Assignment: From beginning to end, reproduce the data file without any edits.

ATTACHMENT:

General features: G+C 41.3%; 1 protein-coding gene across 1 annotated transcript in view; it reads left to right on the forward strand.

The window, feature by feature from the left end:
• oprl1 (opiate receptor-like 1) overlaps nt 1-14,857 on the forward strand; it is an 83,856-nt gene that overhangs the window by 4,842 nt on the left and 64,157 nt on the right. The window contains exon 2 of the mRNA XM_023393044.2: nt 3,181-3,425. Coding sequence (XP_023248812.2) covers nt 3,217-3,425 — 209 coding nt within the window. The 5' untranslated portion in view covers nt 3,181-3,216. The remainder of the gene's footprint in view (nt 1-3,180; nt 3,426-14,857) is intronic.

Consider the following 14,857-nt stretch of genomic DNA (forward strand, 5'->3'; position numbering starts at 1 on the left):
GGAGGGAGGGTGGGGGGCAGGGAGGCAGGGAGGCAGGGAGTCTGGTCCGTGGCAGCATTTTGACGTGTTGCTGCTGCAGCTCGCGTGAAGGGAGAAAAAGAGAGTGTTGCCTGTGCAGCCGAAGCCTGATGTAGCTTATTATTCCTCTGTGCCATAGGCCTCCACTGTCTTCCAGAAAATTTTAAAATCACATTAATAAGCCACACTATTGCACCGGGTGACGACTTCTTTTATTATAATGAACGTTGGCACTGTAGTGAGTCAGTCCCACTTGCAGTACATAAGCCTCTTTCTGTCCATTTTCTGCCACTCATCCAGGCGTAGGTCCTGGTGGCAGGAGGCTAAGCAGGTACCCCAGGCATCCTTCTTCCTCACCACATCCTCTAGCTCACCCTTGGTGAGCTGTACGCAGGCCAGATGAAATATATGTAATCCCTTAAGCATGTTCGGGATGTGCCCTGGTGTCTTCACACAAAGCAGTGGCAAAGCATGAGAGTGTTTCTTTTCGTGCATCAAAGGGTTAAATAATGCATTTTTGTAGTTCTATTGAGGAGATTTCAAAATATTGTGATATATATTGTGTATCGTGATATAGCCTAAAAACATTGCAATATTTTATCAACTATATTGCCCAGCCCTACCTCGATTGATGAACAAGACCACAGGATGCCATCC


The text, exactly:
General features: G+C 41.3%; 1 protein-coding gene across 1 annotated transcript in view; it reads left to right on the forward strand.

The window, feature by feature from the left end:
• oprl1 (opiate receptor-like 1) overlaps nt 1-14,857 on the forward strand; it is an 83,856-nt gene that overhangs the window by 4,842 nt on the left and 64,157 nt on the right. The window contains exon 2 of the mRNA XM_023393044.2: nt 3,181-3,425. Coding sequence (XP_023248812.2) covers nt 3,217-3,425 — 209 coding nt within the window. The 5' untranslated portion in view covers nt 3,181-3,216. The remainder of the gene's footprint in view (nt 1-3,180; nt 3,426-14,857) is intronic.

Consider the following 14,857-nt stretch of genomic DNA (forward strand, 5'->3'; position numbering starts at 1 on the left):
GGAGGGAGGGTGGGGGGCAGGGAGGCAGGGAGGCAGGGAGTCTGGTCCGTGGCAGCATTTTGACGTGTTGCTGCTGCAGCTCGCGTGAAGGGAGAAAAAGAGAGTGTTGCCTGTGCAGCCGAAGCCTGATGTAGCTTATTATTCCTCTGTGCCATAGGCCTCCACTGTCTTCCAGAAAATTTTAAAATCACATTAATAAGCCACACTATTGCACCGGGTGACGACTTCTTTTATTATAATGAACGTTGGCACTGTAGTGAGTCAGTCCCACTTGCAGTACATAAGCCTCTTTCTGTCCATTTTCTGCCACTCATCCAGGCGTAGGTCCTGGTGGCAGGAGGCTAAGCAGGTACCCCAGGCATCCTTCTTCCTCACCACATCCTCTAGCTCACCCTTGGTGAGCTGTACGCAGGCCAGATGAAATATATGTAATCCCTTAAGCATGTTCGGGATGTGCCCTGGTGTCTTCACACAAAGCAGTGGCAAAGCATGAGAGTGTTTCTTTTCGTGCATCAAAGGGTTAAATAATGCATTTTTGTAGTTCTATTGAGGAGATTTCAAAATATTGTGATATATATTGTGTATCGTGATATAGCCTAAAAACATTGCAATATTTTATCAACTATATTGCCCAGCCCTACCTCGATTGATGAACAAGACCACAGGATGCCATCC